The circuit described bellow is dangerous. Using it improperly will kill you. On the other side I may also made mistakes during the design and built. I'll take absolutely no responsibility for it. If you want to build it, please don't ask for circuit board or help. I won't help you.
So, I continued to work on the issues from the previous post.
"Mill a hole for the mains socket and the circuit breaker to the backpanel"
"Mill the holes for the banana jacks to the front panel"
Actually it was much simpler than I meant originally. My step drills eventually arrived. Sooner than expected. Never used such tool previously. On the first try I was able to drill the holes in no time.
"Finish the wiring"
"Set the correct decimal dots"
It wasn't easy to remove those solder blobs, but done
"build a dummy load to be able to test the current measurement"
Actually a professional DC electronic load what is able to work above 300V isn't cheap. So I decided to pick a 100W 1K resistor and screwed onto an old s478 heathsink. The question is if the fan have to be used. Finally it worked without it.
"Paint the front panel"
Actually I had serious problem with assembling the panel meters into the front panel. Most of the fixing clamps are broken of (because of the material aging or bad construction, who knows)
I hate that hot snore glue, but I had no other option here, to keep the panel meters in its place:
"Build the phase switching electronics (not mandatory, maybe after finish)"
Actually I've quite a progress with it, but it will be the subject of an other post. Not finished yet, so it is not assembled into the unit yet.
"Create the console for the caps"
This was funny. I don't know why I completely forgot that the outside (and therefore of the mounting screw also) of those large cans are the negative pole of the capacitor. building two caps with different potential on the same conductive (aluminum) mount is not a best idea of the world:
Luckily I realized this before switching on, and exchanged the mounting plate to a plastic one (unused etched FR4):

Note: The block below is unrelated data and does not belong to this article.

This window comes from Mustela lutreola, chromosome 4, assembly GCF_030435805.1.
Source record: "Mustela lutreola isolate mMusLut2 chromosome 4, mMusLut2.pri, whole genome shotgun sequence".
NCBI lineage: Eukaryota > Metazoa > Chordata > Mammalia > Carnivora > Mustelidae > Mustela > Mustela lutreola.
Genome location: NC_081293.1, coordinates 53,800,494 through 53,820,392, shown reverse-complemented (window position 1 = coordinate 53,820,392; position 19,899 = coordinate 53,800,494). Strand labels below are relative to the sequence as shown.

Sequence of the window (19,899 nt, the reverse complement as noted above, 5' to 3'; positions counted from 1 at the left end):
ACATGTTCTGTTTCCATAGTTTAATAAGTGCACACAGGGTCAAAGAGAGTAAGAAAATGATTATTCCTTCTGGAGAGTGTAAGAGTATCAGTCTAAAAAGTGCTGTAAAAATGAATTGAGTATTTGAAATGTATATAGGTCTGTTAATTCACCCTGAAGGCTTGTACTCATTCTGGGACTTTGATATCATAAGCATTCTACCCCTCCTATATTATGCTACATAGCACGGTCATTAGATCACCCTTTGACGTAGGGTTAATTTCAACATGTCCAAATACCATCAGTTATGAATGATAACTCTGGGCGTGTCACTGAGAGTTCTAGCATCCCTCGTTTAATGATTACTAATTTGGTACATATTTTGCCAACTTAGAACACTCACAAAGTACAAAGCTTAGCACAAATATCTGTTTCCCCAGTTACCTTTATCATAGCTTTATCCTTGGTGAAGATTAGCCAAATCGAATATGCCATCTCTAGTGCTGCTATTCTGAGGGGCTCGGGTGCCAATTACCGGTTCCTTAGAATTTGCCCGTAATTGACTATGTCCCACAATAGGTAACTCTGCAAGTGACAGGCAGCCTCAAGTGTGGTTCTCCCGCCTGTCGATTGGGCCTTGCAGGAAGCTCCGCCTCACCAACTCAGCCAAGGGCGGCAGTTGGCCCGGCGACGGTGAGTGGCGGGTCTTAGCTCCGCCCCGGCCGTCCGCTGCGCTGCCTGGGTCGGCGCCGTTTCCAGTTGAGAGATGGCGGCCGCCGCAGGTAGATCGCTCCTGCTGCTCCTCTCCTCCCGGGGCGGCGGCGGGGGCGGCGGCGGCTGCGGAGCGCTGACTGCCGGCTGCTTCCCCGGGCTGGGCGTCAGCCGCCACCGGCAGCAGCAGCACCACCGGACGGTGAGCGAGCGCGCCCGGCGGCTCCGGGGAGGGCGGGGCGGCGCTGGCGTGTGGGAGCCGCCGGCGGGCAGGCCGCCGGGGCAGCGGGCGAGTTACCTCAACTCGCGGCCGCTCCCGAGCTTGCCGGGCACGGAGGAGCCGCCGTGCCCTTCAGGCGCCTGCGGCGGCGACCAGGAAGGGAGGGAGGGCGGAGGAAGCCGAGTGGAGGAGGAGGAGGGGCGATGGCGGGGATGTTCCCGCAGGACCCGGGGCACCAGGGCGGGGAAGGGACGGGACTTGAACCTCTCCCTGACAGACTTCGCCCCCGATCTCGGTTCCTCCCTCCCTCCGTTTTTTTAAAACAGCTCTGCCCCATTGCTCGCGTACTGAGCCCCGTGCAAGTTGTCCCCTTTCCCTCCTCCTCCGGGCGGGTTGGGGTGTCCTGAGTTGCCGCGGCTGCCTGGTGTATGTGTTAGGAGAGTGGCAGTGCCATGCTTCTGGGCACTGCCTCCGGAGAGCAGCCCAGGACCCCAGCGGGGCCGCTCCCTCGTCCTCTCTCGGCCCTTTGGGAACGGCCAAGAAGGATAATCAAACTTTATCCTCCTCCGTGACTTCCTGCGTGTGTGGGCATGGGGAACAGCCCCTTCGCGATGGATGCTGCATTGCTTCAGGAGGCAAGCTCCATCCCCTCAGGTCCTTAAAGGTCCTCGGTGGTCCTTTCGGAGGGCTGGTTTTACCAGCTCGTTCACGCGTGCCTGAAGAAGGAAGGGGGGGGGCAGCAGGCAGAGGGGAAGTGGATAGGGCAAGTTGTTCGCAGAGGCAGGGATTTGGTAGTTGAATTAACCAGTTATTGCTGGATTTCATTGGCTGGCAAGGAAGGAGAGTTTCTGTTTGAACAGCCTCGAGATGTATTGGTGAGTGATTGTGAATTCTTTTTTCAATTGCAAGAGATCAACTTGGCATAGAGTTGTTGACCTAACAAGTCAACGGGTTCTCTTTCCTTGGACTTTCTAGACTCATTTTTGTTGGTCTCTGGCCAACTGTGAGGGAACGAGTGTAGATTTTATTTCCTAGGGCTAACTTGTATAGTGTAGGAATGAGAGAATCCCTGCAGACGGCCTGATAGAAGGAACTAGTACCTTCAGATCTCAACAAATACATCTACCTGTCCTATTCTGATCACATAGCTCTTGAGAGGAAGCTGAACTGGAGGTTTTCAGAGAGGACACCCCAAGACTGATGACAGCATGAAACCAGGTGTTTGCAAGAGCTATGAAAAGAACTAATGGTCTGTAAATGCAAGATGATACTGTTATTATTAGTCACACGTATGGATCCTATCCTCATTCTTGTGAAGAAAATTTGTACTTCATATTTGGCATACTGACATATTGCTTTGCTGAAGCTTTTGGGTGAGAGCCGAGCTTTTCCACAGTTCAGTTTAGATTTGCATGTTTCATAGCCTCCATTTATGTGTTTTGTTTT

As I'm at the end of the todo points. The project is almost finished (just the phase switching electronics missing):
I'll finish the phase switching electronics and install it.
The PSU itself has some room for improvement. Like cold start current limiting and proper capacitor draining. I'm not quite sure, that those improvements will be done in the near future. The usability of the equipment will tell.
As the other PCBs are arrived for the supply, I continued the build. Finished the separated isolated supplies for the panel meters (these are nothing else just a simple dual 7809 based linear supplies):
Also added the power distributor and some wiring for the backpanel:
Connected the panel meters and, milled parts of the front panel (manually as my CNC mill is still broken) How the whole thing looks like today:
And its working, partially:
As you see the decimal dot is on the bad place (it is more likely 330V than 33V) In addition I took a picture of the board on thermal camera. You can clearly see that the two capacitor draining resistors getting warm:
So I can tell, it is progressing, but quite few things still ahead of me:
Mill a hole for the mains socket and the circuit breaker to the backpanel
Mill the holes for the banana jacks to the front panel
Finish the wiring
Set the correct decimal dots
build a dummy load to be able to test the current measurement